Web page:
As an aside, if you have used CORBA and its _var types before, then this is most likely the source of confusion. The _var types do very weird things, namely to "assume ownership" if you assign a pointer of the underlying type. Ice handles don't do this, they behave like "normal" reference-counted smart pointers. No "ownership" is assigned when you assign a plain C++ pointer to an Ice smart pointer. Here is an example:

    The following is illegal in CORBA:

    T* p = ...;
    T_var hande1(p);
    T_var hande2(p);
    T_var hande3(p);

    That's because of this brain-dead concept in the CORBA C++ mapping of "assigning ownership". However, the following is perfectly legal in Ice:

    T* p = ...;
    TPtr hande1(p);
    TPtr hande2(p);
    TPtr hande3(p);

    I can only guess what the authors of the _var type were trying to achieve. Perhaps they started out with something similar to std::auto_ptr, and then added reference counting, ending up with a solution that is neither here nor there...
  • Ah, reference count is in Object!!

    Hi guys,

    Ok. I see what you are doing. Every Object type holds the reference count. I assumed you were implementing something close to the boost/shared_ptr. Which reminds me. That was where our error was (I didn't accurately write up our error above). We had mistakenly done something like this:
    class A
    {
       A() : IA
       {
          AdapterForA::instance()->add(A); 
       }
    }
    
    // In code later on:
    
    typedef boost::shared_ptr<A> APtr;
    APtr theA(new A);
    

    I think early on. before we discovered the IceUtil::Handle, we had assumed that we were not supposed to be typedef-ing our own IceInternal::Handle types so that's when I decided to use the boost shared_ptr (not realizing under the covers another smart pointer type was being used). Hindsight is 20-20 of course. Definitely looks like a Nubian error now! :o

    Thanks for your help,
    Ryan
  • michimichi Member Michi HenningOrganization: Triodia TechnologiesProject: I have a passing interest in Ice :-) ✭✭✭
    Originally posted by marc
    I can only guess what the authors of the _var type were trying to achieve. Perhaps they started out with something similar to std::auto_ptr, and then added reference counting, ending up with a solution that is neither here nor there...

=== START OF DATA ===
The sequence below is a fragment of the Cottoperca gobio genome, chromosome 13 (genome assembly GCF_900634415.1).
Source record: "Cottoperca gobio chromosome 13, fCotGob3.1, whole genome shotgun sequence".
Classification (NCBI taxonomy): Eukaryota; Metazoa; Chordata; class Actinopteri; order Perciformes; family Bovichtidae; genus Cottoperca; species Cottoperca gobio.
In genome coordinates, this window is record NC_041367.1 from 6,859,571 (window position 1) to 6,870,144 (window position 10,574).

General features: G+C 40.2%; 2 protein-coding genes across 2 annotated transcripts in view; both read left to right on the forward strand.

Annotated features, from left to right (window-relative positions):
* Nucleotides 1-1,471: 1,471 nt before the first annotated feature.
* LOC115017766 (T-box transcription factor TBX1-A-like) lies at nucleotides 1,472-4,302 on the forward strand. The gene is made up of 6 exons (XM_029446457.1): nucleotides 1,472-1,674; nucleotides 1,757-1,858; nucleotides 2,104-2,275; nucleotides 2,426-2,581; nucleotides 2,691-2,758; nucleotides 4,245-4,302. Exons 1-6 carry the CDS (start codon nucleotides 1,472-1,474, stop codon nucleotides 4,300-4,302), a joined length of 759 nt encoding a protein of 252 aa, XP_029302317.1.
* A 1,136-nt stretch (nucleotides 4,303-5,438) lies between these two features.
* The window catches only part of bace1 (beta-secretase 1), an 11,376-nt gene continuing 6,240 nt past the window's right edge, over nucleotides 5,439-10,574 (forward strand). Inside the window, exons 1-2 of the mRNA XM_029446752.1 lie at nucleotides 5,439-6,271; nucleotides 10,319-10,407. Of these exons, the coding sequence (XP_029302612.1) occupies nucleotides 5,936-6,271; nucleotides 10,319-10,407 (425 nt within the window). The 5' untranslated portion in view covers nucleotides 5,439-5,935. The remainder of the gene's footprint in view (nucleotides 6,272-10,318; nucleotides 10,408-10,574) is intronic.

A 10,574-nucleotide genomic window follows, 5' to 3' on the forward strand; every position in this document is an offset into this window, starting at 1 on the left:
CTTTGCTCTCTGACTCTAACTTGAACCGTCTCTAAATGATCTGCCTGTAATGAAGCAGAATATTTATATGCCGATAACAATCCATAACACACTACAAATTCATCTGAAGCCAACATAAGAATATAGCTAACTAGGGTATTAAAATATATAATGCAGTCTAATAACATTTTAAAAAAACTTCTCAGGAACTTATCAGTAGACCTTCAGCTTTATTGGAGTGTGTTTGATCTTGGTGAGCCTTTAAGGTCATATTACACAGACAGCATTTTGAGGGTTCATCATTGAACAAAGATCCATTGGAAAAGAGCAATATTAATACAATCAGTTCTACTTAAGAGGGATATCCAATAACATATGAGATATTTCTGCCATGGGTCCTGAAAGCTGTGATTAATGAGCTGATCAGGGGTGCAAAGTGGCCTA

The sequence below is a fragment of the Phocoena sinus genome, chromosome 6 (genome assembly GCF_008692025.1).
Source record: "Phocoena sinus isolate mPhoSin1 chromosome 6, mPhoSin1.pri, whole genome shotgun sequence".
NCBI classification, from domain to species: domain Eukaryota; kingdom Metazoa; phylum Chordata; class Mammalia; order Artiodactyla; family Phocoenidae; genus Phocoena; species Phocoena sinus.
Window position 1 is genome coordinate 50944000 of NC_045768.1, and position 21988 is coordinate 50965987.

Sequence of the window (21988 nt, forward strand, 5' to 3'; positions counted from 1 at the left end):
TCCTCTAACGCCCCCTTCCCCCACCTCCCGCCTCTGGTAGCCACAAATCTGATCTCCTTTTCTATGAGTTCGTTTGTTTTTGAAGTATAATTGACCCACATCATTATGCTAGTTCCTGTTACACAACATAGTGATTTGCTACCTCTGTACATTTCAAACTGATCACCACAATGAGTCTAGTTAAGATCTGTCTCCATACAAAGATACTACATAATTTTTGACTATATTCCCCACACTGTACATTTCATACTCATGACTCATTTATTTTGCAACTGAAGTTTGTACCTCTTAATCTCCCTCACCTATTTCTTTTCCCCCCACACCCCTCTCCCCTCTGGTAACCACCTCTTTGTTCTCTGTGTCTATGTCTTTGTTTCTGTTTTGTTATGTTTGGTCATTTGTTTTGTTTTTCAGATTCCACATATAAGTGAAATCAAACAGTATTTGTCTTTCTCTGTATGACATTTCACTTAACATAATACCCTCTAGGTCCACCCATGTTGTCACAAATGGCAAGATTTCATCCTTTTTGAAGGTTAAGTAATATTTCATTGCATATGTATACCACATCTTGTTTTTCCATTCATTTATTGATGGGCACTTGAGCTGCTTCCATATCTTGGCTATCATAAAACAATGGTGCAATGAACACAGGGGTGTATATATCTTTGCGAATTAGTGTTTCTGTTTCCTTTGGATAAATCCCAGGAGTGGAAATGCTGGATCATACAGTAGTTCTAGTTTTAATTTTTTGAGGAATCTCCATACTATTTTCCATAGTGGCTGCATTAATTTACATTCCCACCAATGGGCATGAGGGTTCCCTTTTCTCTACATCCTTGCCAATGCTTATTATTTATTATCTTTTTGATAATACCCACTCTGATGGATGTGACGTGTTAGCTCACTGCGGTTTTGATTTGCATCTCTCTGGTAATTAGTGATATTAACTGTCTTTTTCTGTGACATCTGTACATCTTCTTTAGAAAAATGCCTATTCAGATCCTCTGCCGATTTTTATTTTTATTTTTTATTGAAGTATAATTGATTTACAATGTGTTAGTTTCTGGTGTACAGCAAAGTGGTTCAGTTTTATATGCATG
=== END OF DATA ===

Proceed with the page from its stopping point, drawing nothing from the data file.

The historical reason is that some submitters (notably IBM) insisted on having a C++ mapping that was binary compatible with a C mapping. So, putting reference counts inside something like a class or a struct wasn't an option, which is why the _var type work the way they do. (Of course, that's no consolation when you are stuck with them.)

    The irony is that, despite all of IBM's insistence, the C++ mapping has never existed in a form that could be made binary compatible with the C mapping. The net effect, of course, is that users ended up with a severely compromised C++ mapping because of this insistency on compatibility with C but, at the same time, got a mapping that never provided that compatibility. Talk about getting the worst of both worlds...
    Originally posted by RyanFogarty
    I think early on. before we discovered the IceUtil::Handle, we had assumed that we were not supposed to be typedef-ing our own IceInternal::Handle types so that's when I decided to use the boost shared_ptr (not realizing under the covers another smart pointer type was being used).

    No, it's perfectly OK to use IceUtil::Handle to make your own typedefs (and the doc shows how to do that in a number of places). The whole point of IceUtil::Handle is that you get a smart pointer that is useful not only for Ice-generated classes, but is useful in general. However, you should not use anything in the IceInternal namespace in your application code. As the name suggests, that's stuff that is internal to Ice, and we need to be free to change that as we see fit without notice.

    Cheers,

    Michi.